Parks and recreation facilities
Council adopted a master plan for the City's parks and recreation facilities to guide decision-making and investment over the next 20 years. Adoption of the report included Council's support for several amending motions, and staff were asked to prepare an implementation strategy for the plan. The master plan aims to ensure that the provision of parks and recreation facilities is maintained consistently and is optimally distributed across the city.
Child care in Toronto
Council adopted a series of recommendations supporting child care. The recommendations include making agreements with non-profit and public-sector partners to fund the retrofit, expansion or development of child-care spaces that are not in schools. The City's 10-year vision for the licensed child-care system for children under age four aims to add 30,000 new spaces by 2026 and to increase affordability while ensuring that the system is staffed by a thriving workforce.
Pilot project for electric vehicles
Council authorized a one-year pilot project for residential on-street charging stations for electric vehicles at two locations in each of Wards 19, 30 and 32 as well as at a location near Toronto Hydro’s facilities on Commissioners Street. Users of the charging stations will pay a fee for the service.
Refugees in Toronto
Recommendations to support the City's management of the arrival of refugees in Toronto received Council's approval. In addition to immediate measures to address an increase in the number of people arriving in Toronto and making a refugee claim, which affects the emergency shelter system, the recommendations include requests for support from, and collaboration with, the federal and provincial governments.
Implementing the Home for Good program
Council approved the allocation of funding for Toronto's implementation of the Ontario government's Home for Good program. The Toronto allocation of about $90 million over three years will help the City assist up to 2,000 people in need of housing. Implementation will help vulnerable people who are homeless secure and maintain housing as the first step to achieving an improved quality of life.
Proposal for a legacy structure
Council voted in support of having staff work with the Toronto Council Fire Native Cultural Centre on the feasibility of establishing a legacy structure honouring Indian residential school survivors. The site proposed is south of the Peace Garden on the west side of Nathan Phillips Square at Toronto City Hall. The structure/site design is to be consistent with overall design considerations for Nathan Phillips Square.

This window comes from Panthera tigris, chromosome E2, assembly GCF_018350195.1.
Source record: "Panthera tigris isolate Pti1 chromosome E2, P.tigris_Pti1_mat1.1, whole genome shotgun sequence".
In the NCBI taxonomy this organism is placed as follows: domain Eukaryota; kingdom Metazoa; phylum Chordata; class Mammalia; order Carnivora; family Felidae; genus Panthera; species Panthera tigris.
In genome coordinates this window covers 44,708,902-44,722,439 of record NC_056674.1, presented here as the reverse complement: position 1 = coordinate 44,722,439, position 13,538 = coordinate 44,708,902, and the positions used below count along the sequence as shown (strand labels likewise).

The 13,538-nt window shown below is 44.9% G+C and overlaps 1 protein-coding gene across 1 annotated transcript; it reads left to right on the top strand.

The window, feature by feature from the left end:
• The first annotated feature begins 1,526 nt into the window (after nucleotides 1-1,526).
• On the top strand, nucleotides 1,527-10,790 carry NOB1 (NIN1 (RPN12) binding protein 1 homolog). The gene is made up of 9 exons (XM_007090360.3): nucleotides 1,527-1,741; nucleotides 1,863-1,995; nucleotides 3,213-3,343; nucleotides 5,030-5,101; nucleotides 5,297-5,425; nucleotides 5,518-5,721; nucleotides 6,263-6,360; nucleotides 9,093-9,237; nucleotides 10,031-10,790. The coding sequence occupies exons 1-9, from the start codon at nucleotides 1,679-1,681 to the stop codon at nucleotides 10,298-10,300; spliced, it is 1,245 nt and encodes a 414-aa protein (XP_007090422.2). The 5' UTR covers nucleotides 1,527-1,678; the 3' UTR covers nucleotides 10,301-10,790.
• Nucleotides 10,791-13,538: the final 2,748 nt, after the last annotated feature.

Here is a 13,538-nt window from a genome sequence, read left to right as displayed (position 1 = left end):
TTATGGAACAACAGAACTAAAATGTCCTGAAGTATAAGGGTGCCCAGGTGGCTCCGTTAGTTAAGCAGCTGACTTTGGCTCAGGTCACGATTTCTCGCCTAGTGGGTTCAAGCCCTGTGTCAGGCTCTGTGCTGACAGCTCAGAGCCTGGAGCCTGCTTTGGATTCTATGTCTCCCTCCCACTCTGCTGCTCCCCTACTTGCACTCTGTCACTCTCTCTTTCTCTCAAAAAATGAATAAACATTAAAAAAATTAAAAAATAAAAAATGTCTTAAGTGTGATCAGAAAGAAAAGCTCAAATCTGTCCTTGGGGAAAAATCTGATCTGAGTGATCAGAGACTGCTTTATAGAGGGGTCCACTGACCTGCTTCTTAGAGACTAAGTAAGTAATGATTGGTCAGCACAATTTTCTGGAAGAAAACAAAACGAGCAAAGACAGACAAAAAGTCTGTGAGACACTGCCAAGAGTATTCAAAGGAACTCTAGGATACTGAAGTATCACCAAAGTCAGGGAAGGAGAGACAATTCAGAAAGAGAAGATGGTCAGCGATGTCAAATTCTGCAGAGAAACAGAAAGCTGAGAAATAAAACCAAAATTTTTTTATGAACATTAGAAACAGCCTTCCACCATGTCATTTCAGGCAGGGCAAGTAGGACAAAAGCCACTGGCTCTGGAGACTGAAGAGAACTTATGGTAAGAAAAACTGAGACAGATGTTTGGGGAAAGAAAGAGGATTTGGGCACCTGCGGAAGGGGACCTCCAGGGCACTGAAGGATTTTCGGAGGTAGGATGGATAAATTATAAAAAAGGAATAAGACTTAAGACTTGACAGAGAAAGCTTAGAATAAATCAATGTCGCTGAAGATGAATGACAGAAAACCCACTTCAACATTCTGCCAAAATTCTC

Implementing police force transformation
Council provided direction on the Toronto Police Service's implementation of the Transformational Task Force's recommendations. Some of the changes will affect the provision of services such as the beaches lifeguard program and, effective in mid-2019, delivery of the school crossing-guard program. Council agreed to include a request about ensuring the police force has the resources needed to adequately enforce the Highway Traffic Act in Toronto neighbourhoods.
GO station at Park Lawn
Council agreed to ask staff to work with Metrolinx to make the establishment of a GO station at Park Lawn a priority as part of the Lakeshore West GO rail corridor, supporting potential development in the Park Lawn area of south Etobicoke. The Humber Bay Shores community is in that area. Metrolinx has not included a Park Lawn station in its 10-year shortlist of stations identified for expansion.
Licensing of body-rub parlours
Council decided to call for a detailed review of current bylaws governing the licensing of body-rub parlours and holistic centres, and to report on creating criteria for issuing licences for body-rub parlours in holistic centres where zoning permits. The report is also to address licence enforcement. Council's action on this matter follows a recent audit of holistic centres in the context of the City's licensing activities for the purposes of public health and safety, consumer protection and nuisance control.